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#### Fundamental Concepts of Abstract Algebra

**By Gerturde Ehrlich**

**Dover Publications, Inc.**

**Copyright © 1991 Gertrude Ehrlich**

All rights reserved.

ISBN: 978-0-486-29186-4

All rights reserved.

ISBN: 978-0-486-29186-4

CHAPTER 1

*Preliminaries*

The following historical remarks are intended to be read at the outset of your study, and then reread from time to time as your knowledge of the subject increases.

*1.1*

**Introduction**

*Abstraction Is Power*

Much of the power of mathematics stems from its abstractness, which is the source of its universality. Mathematics was abstract from its very beginnings in prehistoric times. Primitive humans, confronted (through millions of years) with examples of sets such as these, gradually learned to *abstract from* the differences of such sets, and to recognize a common property: "threeness." In this way, through many acts of abstraction, they created the natural numbers. The abstract concepts 1, 2, 3, 4, 5, 6, ... enabled them to deal more efficiently with concrete problems such as: if to [ILLUSTRATION OMITTED], I add [ILLUSTRATION OMITTED], how many cows will I have? If to , I add , how many stones? For, they could now solve, once and for all, the problem "2 + 3 =?", and the number of resulting objects would be the same, no matter whether the sets being combined consisted of cows or stones.

Such acts of abstraction, resulting in greater universality and in increased power to solve problems, pervade the history of mathematics. We shall make them our central theme as we develop some of the basic concepts of that portion of mathematics now known as abstract algebra.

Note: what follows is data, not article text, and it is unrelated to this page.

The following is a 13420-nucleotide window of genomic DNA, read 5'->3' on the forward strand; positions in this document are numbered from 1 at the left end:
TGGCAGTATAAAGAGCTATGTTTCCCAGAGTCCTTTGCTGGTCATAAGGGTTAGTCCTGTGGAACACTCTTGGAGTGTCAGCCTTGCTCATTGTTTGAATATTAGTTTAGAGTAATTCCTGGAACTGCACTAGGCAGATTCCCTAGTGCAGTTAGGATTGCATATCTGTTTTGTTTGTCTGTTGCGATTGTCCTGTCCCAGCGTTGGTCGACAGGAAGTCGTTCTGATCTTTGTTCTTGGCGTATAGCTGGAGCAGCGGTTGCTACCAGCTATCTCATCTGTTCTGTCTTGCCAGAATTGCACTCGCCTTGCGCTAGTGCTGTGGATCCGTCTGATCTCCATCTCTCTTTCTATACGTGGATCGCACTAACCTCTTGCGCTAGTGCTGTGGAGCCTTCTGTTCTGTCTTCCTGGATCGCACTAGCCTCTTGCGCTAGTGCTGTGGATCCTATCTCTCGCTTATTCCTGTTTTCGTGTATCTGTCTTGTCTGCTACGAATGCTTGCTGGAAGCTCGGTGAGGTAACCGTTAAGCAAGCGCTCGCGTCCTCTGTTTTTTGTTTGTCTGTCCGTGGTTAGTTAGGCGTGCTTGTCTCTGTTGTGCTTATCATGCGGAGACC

*Ancient Origins of Algebra*

Algebra had its origin in ancient times. The earliest known written record of problems we would now classify as algebraic is contained in Babylonian tablets and Egyptian papyri dating from around 1700 B.C. The solution of quadratic equations was known to the Babylonians at that time, and is believed also to have been known in ancient China. Based on Hindu and Greek sources, Mohammed ibn Mûsâ al-Khowârizmî of Baghdad, in 825 A.D., wrote a textbook called *Al-jebr,* which, following its translation during the twelfth century, was to have considerable influence on the subsequent development of algebra in Europe. (The word *algebra* is derived from the title of this book, and the word *algorithm* from its author's name.)

*Polynomial Equations Through the Sixteenth Century*

The basic problem of classical algebra was the solution of polynomial equations. Since the general linear and quadratic equations had been solved in pre-Christian times, the algebraic problem awaiting consideration through the Dark Ages and the Middle Ages was the solution of the general polynomial equation of degree three or more. The intellectual revival in Renaissance Italy brought about renewed interest in this problem and, around 1510, Scipione del Ferro solved the general cubic. This solution was rediscovered in 1535 by Niccola Tartaglia. In 1540, Lodovico Ferrari succeeded in solving the general quartic. Solutions of both the cubic and the quartic were published in 1545 by Girolamo Cardano in his expository work *Ars Magna.* For this reason, the formulas for solving the general cubic are often referred to as *Cardan's formulas.*

*The Nineteenth Century Breakthrough: Abel, Galois, and Groups*